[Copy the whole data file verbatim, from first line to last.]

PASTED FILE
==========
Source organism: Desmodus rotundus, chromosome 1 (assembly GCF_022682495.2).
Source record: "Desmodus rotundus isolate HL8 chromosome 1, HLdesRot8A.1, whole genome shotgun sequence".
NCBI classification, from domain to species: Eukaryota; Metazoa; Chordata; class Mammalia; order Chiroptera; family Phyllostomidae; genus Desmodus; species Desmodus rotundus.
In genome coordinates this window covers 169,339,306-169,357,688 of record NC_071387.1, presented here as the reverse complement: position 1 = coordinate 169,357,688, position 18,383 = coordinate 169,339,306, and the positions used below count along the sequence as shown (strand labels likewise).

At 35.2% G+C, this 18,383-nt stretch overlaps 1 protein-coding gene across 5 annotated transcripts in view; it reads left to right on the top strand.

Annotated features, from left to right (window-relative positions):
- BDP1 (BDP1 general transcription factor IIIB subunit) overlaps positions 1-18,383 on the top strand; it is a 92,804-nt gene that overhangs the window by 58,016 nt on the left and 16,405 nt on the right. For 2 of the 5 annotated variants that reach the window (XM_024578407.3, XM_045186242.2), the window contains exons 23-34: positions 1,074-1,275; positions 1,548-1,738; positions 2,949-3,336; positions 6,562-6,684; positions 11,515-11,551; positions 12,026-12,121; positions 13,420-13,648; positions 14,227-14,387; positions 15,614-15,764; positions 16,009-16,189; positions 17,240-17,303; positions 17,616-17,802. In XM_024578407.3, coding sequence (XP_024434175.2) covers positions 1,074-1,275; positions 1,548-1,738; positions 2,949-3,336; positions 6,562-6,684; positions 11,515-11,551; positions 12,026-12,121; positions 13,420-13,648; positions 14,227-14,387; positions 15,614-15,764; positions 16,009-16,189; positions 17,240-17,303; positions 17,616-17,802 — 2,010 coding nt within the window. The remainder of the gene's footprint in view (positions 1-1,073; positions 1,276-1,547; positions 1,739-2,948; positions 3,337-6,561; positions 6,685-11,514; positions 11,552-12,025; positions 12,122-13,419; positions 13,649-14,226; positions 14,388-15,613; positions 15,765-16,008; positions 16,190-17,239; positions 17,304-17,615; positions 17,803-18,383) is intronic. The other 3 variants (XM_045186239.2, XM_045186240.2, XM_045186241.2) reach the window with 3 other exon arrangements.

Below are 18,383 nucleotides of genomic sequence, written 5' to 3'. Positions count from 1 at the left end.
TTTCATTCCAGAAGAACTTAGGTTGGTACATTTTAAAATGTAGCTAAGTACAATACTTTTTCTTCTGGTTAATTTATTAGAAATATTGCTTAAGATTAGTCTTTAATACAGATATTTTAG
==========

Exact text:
Source organism: Desmodus rotundus, chromosome 1 (assembly GCF_022682495.2).
Source record: "Desmodus rotundus isolate HL8 chromosome 1, HLdesRot8A.1, whole genome shotgun sequence".
NCBI classification, from domain to species: Eukaryota; Metazoa; Chordata; class Mammalia; order Chiroptera; family Phyllostomidae; genus Desmodus; species Desmodus rotundus.
In genome coordinates this window covers 169,339,306-169,357,688 of record NC_071387.1, presented here as the reverse complement: position 1 = coordinate 169,357,688, position 18,383 = coordinate 169,339,306, and the positions used below count along the sequence as shown (strand labels likewise).

At 35.2% G+C, this 18,383-nt stretch overlaps 1 protein-coding gene across 5 annotated transcripts in view; it reads left to right on the top strand.

Annotated features, from left to right (window-relative positions):
- BDP1 (BDP1 general transcription factor IIIB subunit) overlaps positions 1-18,383 on the top strand; it is a 92,804-nt gene that overhangs the window by 58,016 nt on the left and 16,405 nt on the right. For 2 of the 5 annotated variants that reach the window (XM_024578407.3, XM_045186242.2), the window contains exons 23-34: positions 1,074-1,275; positions 1,548-1,738; positions 2,949-3,336; positions 6,562-6,684; positions 11,515-11,551; positions 12,026-12,121; positions 13,420-13,648; positions 14,227-14,387; positions 15,614-15,764; positions 16,009-16,189; positions 17,240-17,303; positions 17,616-17,802. In XM_024578407.3, coding sequence (XP_024434175.2) covers positions 1,074-1,275; positions 1,548-1,738; positions 2,949-3,336; positions 6,562-6,684; positions 11,515-11,551; positions 12,026-12,121; positions 13,420-13,648; positions 14,227-14,387; positions 15,614-15,764; positions 16,009-16,189; positions 17,240-17,303; positions 17,616-17,802 — 2,010 coding nt within the window. The remainder of the gene's footprint in view (positions 1-1,073; positions 1,276-1,547; positions 1,739-2,948; positions 3,337-6,561; positions 6,685-11,514; positions 11,552-12,025; positions 12,122-13,419; positions 13,649-14,226; positions 14,388-15,613; positions 15,765-16,008; positions 16,190-17,239; positions 17,304-17,615; positions 17,803-18,383) is intronic. The other 3 variants (XM_045186239.2, XM_045186240.2, XM_045186241.2) reach the window with 3 other exon arrangements.

Below are 18,383 nucleotides of genomic sequence, written 5' to 3'. Positions count from 1 at the left end.
TTTCATTCCAGAAGAACTTAGGTTGGTACATTTTAAAATGTAGCTAAGTACAATACTTTTTCTTCTGGTTAATTTATTAGAAATATTGCTTAAGATTAGTCTTTAATACAGATATTTTAG